They have actively supported every piece of gun control legislation since the 1960’s. The organization is long time, bitter enemies with the NRA and other pro-Second Amendment groups.

IACP President, Quinn Tamm,  in 1971 actually said that a brick was a safer weapon for self defense that a handgun.

Nothing has changed since then. (See the 2012 Resolutions issued by the IACP)

For a litany of anti-gun antics from the IACP in recent times, read this.

The IACP opposes;

•expansion of concealed carry
•50-caliber rifles
•private sales of gun
•gun shows
•so-called “assault” weapons

The IACP Supports;

•Limiting the number of handguns law abiding citizens can purchase
•five-day “cooling off” or waiting periods
•Legislation to allow federal health and safety oversight of the firearms industry.
•State, local, and tribal governments mandating specific storage methods of guns
•Repealing  the Tiahrt Amendment, a federal law that protects sensitive federal gun trace data from general access.
•Gun surrender programs

This international organization is highly political.  Some of the activities of the IACP include lobbying and testifying before Congress, doing research and policy development, setting professional standards and providing accreditation for US police departments.  The IACP promotes and writes guidelines for police technology, trains and educates law enforcement as well as managing and administering numerous programs for the federal government.

But Whetsel asserts that law enforcement is not about politics.

If that is so, why choose to forge ties with an incredibly political organization like the IACP?

John Whetsel at the 2011 IACP Conference

Sheriff Whetsel has a deep and longstanding and continuing relationship with the IACP. He attends IACP yearly conferences and is a member of the IACP Executive Committee and an active member of at least one IACP subcommittee.

And it is all very convenient to say it is not about politics when he is under pressure to defend his ideology that as the Sheriff absolutely does matter!  I have spent many hours at the state capitol and have witnessed the Sheriff’s armed lobbyists working diligently on highly political matters and the Sheriff.  As you can imagine the Sheriff has quite a lot of pull up there, you know, where they make laws that impact the free exercise of your rights.  And Whetsel, like the IACP,  does not have a reputation of  being very concerned with protecting any of those Ten Amendments.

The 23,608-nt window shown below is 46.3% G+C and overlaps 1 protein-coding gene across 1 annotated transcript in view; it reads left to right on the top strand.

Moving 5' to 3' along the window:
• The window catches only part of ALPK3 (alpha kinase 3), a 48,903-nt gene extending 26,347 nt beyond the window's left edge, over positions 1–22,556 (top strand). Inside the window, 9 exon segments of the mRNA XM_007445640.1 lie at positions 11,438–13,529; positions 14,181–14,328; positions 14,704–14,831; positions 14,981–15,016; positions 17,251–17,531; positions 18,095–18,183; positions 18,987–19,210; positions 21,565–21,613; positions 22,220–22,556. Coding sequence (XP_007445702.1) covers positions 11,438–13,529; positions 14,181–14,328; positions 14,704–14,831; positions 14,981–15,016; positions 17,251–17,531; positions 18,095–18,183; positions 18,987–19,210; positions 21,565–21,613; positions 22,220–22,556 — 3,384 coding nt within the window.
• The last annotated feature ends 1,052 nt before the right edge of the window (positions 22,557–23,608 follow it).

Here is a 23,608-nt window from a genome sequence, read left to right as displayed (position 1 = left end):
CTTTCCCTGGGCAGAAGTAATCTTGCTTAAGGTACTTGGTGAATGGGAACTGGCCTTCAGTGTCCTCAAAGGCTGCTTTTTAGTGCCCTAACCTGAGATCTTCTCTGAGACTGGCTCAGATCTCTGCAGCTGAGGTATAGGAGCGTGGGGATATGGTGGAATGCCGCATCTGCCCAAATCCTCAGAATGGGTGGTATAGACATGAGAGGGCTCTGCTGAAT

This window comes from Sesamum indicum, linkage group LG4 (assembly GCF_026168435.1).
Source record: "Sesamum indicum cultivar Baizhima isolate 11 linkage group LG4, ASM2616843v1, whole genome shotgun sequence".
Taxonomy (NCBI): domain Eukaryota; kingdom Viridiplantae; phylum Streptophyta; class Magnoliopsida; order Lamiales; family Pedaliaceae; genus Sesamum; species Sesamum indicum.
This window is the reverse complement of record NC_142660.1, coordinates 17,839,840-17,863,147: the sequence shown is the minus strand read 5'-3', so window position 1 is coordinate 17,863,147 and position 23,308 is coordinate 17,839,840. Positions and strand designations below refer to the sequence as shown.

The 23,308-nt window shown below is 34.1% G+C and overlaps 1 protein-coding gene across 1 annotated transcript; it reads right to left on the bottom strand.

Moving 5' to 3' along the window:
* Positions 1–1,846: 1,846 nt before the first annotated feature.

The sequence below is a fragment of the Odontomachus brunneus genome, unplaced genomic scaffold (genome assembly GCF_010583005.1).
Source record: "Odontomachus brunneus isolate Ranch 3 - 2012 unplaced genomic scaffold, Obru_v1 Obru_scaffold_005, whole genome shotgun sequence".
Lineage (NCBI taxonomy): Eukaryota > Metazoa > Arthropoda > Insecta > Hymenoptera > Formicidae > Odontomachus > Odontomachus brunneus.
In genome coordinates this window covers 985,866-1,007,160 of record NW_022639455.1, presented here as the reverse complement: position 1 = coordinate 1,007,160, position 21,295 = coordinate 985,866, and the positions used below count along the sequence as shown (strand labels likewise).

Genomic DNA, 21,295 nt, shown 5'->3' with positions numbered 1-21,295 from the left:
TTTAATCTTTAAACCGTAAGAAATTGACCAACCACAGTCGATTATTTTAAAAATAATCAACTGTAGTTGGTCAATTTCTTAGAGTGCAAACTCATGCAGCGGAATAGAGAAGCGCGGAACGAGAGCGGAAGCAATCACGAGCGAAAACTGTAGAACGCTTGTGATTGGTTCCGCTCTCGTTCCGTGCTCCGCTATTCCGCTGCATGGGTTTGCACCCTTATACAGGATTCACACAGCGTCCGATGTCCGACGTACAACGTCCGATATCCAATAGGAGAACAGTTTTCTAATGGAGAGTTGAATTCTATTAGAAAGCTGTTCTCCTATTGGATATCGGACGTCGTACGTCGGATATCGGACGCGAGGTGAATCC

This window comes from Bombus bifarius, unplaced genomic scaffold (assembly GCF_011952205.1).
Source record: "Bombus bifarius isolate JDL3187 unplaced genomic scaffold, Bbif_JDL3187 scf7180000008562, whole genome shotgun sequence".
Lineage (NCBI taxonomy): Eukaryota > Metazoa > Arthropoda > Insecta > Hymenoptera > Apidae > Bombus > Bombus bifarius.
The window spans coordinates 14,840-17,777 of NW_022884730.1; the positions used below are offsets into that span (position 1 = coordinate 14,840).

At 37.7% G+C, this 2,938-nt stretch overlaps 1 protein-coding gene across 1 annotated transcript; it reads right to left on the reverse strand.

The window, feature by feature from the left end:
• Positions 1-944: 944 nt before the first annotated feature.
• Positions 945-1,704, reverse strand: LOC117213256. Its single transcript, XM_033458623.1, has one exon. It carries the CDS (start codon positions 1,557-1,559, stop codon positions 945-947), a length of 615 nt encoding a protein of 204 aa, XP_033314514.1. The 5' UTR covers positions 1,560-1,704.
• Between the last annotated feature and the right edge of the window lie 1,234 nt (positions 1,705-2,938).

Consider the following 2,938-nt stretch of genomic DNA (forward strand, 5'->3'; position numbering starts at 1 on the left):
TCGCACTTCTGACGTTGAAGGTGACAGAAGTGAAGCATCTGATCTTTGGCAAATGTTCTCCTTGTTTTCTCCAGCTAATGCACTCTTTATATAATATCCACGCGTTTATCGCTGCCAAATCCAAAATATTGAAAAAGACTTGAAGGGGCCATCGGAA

OCSO Vet. Maj. Waldenville Says Promises Broken, Donations Missing

Kaye Beach

Oct. 22, 2012

Remember Major John Waldenville?

May 21, 2011, just after midnight, Waldenville was ambushed while carrying the nightly deposit from the restaurant where he worked as a security guard to the bank around the corner. The 25-year law enforcement veteran didn’t have time to react or plead his case before the gun went off. The bullet went in just above his right eye, severing his optic nerve, and through his ear before shattering his jaw and settling in his jowls.

The bleeding and swelling caused so much trauma to his brain he has spent the past year just learning how to function again.  Read more: http://newsok.com/oklahoma-county-sheriffs-major-to-be-honored-for-courage-after-life-changing-injury/article/3704046#ixzz2A3KdllAD

Yesterday,  Waldenville,  made several alarming allegations about his treatment after the shooting by Sheriff John Whetsel and the OK County Sheriffs Office where he has served for 25 years.

“I just felt like I’d literally been thrown to the curb.”

Among these allegations is that donations totaling thousands made towards his medical recovery were never received by him.

. . .they discovered thousands of dollars missing from various fundraisers held in his name. Read  more 

But according to  the OK County Sheriff’s Office, Waldenville received every bit of money.

the Oklahoma County Fraternal Order of Police handled the fundraising efforts. The FOP maintained detailed accounting of every penny that was raised totaling $142,205.79. The funds were deposited in a separate account and every penny raised was given to an attorney representing the Waldenville family on October 6, 2011. link

Waldenville says he  was assured by Sheriff Whetsel that  workman’s comp. would be forthcoming and has dated text messages from the Sheriff to prove it.

He said since the shooting, his wife Marjorie received several text messages from Sheriff John Whetsel, assuring them that he would receive worker’s compensation benefits. But the Waldenville’s say that never happened.

The sheriff’s office is now denying any culpability in the matter saying that;

“Issues of workers compensation, disability, and health care are handled by the Oklahoma County Human Resources Department, not the Oklahoma County Sheriff’s Office.”